Monday, May 13, 2013

National Down Syndrome Congress

Restraint/Seclusion Bill Introduced in U.S. House of Representatives Please call your Congressman!
Congressman George Miller (D-CA), ranking member of the House Education & Workforce Committee and Congressman Gregg Harper (R-MS) this week introduced the Keeping All Students Safe Act, HR 1893, a bill to protect all students nationwide from restraint and seclusion.
NDSC was one of the founding organizations of APRAIS, the group whose mission is to protect children from restraint, seclusion and aversives in schools, and who has worked on development of this bill for several years. 
Please contact your members of Congress and ask them to Cosponsor and Support the Keeping All Students Safe Act, HR 1893. Dial 202-224-3121; ask for your Representative's Office, and then ask for the individual who deals with education issues.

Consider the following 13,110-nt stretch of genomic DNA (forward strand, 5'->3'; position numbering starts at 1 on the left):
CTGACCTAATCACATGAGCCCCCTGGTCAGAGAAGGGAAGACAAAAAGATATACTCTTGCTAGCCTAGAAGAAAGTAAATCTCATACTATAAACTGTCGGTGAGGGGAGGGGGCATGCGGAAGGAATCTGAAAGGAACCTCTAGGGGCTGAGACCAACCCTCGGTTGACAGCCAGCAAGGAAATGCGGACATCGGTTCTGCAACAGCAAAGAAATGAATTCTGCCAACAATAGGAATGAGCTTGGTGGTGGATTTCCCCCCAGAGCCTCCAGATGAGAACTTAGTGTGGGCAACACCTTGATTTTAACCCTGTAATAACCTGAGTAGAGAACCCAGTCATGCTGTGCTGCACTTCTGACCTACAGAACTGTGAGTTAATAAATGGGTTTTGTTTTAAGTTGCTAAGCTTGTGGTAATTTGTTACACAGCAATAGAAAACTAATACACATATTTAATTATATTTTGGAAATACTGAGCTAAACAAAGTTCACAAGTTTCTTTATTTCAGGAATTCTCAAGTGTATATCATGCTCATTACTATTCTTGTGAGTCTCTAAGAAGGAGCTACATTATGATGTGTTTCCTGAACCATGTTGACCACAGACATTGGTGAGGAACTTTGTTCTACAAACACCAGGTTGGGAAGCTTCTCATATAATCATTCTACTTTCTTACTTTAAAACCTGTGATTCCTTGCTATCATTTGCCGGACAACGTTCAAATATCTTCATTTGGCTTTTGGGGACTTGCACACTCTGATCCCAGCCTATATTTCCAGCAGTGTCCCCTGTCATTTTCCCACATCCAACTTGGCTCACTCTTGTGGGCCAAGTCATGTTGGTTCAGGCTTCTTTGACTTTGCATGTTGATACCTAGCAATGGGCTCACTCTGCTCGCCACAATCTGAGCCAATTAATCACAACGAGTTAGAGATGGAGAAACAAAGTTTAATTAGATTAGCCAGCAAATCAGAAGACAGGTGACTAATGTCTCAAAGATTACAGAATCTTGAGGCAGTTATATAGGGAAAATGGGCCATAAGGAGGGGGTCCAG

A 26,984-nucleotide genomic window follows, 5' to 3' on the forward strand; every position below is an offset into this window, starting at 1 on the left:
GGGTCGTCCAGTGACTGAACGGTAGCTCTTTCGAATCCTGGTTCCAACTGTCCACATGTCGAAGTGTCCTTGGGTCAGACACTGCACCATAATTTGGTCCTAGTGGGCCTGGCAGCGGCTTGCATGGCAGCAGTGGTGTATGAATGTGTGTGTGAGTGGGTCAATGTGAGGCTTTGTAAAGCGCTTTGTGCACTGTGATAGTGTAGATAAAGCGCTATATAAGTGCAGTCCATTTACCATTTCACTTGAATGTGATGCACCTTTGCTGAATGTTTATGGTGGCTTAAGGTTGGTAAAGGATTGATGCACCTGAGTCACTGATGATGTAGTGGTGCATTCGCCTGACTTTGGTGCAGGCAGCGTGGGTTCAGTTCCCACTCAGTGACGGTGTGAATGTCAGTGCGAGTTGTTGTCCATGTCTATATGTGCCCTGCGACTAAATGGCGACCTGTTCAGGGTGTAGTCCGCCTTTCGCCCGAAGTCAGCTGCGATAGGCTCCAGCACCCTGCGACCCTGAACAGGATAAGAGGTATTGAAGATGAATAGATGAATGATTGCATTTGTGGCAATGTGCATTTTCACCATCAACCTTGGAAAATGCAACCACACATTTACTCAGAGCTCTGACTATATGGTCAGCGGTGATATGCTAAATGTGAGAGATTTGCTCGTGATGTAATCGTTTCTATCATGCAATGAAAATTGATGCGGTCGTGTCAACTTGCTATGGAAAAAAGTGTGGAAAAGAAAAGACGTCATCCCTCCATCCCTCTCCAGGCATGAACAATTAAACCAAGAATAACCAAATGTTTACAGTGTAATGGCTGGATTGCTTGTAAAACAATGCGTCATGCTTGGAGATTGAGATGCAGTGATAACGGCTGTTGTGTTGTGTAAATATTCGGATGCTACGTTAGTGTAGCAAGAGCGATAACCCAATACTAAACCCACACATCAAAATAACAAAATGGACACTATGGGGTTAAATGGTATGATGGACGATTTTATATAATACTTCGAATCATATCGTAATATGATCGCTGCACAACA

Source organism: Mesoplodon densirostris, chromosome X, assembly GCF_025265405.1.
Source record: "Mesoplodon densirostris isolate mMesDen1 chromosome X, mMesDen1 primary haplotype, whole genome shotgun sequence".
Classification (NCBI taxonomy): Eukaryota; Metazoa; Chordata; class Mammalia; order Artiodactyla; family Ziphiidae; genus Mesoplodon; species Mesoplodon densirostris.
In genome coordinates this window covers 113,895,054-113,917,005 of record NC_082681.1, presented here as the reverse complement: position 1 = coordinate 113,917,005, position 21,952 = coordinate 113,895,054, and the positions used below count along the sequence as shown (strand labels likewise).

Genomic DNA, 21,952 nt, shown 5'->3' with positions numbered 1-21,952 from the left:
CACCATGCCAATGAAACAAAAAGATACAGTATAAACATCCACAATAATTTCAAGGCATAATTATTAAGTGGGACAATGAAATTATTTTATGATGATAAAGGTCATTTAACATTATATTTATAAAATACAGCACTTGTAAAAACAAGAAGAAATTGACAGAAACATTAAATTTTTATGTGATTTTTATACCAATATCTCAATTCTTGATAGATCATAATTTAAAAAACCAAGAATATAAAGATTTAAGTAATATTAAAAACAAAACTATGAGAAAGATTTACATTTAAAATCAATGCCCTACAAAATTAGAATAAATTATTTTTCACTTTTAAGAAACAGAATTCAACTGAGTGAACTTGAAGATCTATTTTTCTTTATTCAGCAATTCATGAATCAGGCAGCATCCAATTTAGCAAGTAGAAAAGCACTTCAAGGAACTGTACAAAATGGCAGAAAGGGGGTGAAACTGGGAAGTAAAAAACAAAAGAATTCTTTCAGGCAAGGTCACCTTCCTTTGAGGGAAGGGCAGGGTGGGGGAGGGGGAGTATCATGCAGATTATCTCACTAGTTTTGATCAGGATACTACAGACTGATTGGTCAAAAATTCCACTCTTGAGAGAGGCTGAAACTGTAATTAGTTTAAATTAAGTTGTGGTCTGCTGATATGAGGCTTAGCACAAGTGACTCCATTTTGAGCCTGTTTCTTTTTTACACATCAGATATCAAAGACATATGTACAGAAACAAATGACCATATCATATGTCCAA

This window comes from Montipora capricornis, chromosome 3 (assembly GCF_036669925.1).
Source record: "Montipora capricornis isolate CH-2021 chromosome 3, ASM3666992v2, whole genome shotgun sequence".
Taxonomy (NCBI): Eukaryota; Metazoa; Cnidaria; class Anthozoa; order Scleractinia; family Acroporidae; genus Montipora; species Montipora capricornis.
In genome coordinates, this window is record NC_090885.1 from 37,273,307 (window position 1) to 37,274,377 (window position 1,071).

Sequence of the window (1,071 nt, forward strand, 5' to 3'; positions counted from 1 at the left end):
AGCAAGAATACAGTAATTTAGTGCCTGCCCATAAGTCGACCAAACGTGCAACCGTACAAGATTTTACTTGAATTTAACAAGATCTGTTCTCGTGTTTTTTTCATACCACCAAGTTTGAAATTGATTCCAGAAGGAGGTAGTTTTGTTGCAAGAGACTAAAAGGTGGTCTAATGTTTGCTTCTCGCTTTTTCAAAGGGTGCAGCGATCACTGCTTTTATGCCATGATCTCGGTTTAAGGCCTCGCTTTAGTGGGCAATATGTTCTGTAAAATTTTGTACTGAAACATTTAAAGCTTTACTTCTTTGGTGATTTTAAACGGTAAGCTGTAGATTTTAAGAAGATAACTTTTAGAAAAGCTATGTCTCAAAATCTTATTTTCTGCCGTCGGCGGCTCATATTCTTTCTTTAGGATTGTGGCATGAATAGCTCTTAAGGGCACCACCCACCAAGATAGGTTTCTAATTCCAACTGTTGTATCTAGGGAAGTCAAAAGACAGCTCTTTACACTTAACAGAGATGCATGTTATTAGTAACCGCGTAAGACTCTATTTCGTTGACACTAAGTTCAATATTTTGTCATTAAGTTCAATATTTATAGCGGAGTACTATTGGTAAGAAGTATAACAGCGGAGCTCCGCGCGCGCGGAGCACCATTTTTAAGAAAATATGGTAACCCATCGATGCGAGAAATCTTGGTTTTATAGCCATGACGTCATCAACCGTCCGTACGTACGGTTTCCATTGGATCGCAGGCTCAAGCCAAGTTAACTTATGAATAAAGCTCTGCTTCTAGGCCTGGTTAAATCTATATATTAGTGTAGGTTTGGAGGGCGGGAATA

If you are unable to call and need to use email, go to The link to Congressman Miller's speech is here.

Tell your Congressional representative that:
  • A 2009 Government Accountability Office (GAO) study found that children were injured, traumatized, and even killed through restraint and seclusion in schools. The GAO documented 20 deaths of school children.
  • The Civil Rights collection data shows that 40,000 children were physically restrained during the 2009-2010 school year.
  • Restraint and seclusion are disproportionately used upon students with disabilities and minority students.
The Keeping All Students Safe Act will protect children in the following ways:
· ban restraint/seclusion except in emergencies where someone is in danger of physical harm.

· require that parents be informed if their child was restrained/secluded on the same day that the event occurred.

· ban restraints that impede breathing, mechanical restraints, and chemical restraints.

· prevent restraint/seclusion from being used when less restrictive alternatives, like positive supports and de-escalation, would eliminate any danger.

If you have questions, please contact